Ten years after the fight to save Naboo from invasion, the galaxy is on the brink of civil war. Under the leadership of a renegade Jedi, thousands of solar systems threaten to secede from the Galactic Republic. A courageous Jedi Knight, his impulsive and headstrong apprentice, and a queen-turned-senator are drawn into the heart of the conflict... and the beginning of war.
Also known as Sand People, these dangerous savages live in the rocky Jundland Wastes on the planet Tatooine. The Tusken Raiders engage in an inevitable confrontation with Anakin Skywalker after he tries to rescue his mother from their camp.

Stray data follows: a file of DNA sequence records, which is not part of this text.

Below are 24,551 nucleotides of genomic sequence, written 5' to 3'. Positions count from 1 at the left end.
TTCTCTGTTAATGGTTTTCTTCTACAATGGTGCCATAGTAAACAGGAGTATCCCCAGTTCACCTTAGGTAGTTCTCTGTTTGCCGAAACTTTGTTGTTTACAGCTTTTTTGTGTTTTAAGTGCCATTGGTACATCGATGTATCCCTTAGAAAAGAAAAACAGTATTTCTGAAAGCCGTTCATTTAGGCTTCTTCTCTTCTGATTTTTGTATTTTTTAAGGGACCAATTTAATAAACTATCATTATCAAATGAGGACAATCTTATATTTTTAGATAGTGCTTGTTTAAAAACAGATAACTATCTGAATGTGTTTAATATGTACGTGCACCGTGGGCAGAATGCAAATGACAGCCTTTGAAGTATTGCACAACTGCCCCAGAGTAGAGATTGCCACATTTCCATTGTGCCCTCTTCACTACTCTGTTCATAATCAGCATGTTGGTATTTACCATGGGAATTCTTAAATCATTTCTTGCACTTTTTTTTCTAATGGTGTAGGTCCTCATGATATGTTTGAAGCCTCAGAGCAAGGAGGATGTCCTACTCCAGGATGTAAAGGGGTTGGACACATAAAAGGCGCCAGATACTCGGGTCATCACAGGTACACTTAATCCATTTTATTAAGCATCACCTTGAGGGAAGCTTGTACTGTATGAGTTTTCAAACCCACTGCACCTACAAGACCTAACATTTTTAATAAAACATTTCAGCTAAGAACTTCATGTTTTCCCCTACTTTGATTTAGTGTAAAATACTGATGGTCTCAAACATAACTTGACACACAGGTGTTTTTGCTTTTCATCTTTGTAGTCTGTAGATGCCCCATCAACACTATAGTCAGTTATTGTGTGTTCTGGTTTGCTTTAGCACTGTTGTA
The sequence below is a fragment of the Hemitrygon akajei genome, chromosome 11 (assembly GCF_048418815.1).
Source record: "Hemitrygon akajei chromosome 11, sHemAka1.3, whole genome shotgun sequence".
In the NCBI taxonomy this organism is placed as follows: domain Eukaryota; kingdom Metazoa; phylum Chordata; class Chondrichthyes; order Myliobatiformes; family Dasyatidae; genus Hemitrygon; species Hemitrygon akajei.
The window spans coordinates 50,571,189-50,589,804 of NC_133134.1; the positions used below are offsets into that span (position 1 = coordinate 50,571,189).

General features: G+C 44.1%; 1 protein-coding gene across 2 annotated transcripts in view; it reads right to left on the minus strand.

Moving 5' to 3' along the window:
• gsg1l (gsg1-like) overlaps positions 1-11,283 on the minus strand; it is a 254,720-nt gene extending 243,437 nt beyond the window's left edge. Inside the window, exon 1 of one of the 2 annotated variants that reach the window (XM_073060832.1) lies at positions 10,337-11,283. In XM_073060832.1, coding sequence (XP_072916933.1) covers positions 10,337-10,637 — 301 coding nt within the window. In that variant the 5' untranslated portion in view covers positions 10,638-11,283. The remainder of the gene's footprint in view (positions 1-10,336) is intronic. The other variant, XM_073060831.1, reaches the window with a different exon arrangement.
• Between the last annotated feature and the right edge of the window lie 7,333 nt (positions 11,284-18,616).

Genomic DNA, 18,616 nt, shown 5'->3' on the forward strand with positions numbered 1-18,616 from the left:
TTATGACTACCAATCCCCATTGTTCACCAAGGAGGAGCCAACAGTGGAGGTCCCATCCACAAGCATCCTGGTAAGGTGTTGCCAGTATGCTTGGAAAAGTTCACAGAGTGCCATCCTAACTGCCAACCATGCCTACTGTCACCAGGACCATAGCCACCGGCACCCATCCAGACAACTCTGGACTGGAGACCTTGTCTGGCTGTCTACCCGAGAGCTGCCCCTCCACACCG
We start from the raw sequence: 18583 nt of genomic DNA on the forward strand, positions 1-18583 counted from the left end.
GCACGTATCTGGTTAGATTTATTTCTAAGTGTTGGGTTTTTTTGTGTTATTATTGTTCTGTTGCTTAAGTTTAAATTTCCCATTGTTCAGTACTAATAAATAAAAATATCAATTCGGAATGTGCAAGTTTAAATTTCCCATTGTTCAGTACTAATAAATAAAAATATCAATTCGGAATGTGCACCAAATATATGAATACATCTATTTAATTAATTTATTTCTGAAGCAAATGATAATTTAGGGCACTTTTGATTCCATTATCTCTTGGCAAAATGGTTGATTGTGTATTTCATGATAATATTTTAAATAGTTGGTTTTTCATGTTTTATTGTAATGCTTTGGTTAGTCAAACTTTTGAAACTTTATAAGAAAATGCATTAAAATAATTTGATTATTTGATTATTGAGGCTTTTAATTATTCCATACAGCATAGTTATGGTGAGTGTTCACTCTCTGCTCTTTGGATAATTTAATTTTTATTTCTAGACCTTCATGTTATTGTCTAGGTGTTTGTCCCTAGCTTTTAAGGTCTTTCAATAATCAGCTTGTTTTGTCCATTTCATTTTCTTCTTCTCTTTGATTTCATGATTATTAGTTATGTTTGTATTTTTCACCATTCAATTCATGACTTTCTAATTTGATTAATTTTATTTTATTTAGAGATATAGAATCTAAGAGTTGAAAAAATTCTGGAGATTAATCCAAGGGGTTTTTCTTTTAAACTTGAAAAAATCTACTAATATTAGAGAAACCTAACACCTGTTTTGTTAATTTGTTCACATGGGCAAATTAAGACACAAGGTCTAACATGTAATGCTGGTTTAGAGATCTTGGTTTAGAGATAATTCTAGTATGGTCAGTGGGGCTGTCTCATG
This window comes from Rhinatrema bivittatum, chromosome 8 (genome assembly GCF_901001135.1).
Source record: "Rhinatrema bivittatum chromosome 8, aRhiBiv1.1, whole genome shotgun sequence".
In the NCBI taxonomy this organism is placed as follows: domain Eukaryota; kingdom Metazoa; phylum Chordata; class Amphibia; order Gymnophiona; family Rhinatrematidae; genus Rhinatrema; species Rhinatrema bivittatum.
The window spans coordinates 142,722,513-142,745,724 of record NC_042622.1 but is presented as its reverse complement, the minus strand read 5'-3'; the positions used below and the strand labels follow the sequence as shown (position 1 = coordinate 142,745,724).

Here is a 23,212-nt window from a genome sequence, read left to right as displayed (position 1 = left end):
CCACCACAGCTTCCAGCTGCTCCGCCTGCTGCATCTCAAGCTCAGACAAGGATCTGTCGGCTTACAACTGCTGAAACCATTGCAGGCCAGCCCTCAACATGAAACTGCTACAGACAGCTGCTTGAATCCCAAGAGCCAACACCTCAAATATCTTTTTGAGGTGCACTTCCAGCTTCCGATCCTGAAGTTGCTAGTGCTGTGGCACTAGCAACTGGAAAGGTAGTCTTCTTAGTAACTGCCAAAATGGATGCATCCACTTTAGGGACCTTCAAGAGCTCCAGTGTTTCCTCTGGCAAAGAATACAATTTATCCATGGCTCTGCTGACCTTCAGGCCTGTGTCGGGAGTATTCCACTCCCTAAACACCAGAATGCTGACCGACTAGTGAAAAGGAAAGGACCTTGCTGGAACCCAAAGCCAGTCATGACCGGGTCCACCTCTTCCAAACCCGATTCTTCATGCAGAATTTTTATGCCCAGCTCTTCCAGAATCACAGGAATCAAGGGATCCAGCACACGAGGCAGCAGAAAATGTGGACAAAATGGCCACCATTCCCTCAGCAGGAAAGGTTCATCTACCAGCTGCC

Wait! Are there female Tusken Raiders with different outfits than their male counterparts? How did we miss this detail? And they have children? What were we thinking? Star Wars is often male-dominated when it comes to introducing new species to the viewers. This approach isn’t necessarily wrong, but sometimes it can shock the system when we discover that female counterparts look incredibly different, almost like male and female birds in the wild. George Lucas took the time to develop the female Tusken Raider species in Attack Of The Clones. And although they don’t get much screen time, it helps to understand this nomadic species better. The Tusken Raiders are migratory species in the desert land. And to help emphasize this character trait, George Lucas focused on developing a Native American/Muslim type of family setting for them. To do this successfully, the spouse (the female) and their children became necessary additions to this design. Labeled as Tusken Raider (Female With Tusken Child) on the packaging, collectors received two beautifully sculpted figures to complete the Tusken Raider family for the first time. In the film, the Tusken Raiders set up shop in a society that resembled the Native Americans. They had a unique tepee style, and they traveled in great numbers. As evidenced by this action figure, it’s clear that the Tusken Raiders run a male-dominated society, similar in the beliefs of Muslim culture (where the woman are covered from head to toe and the men don’t follow the same rules). Both male and female Tusken Raiders are covered with masks and robes, and it appears that it’s more of an issue of modesty and protection from the sun than anything else.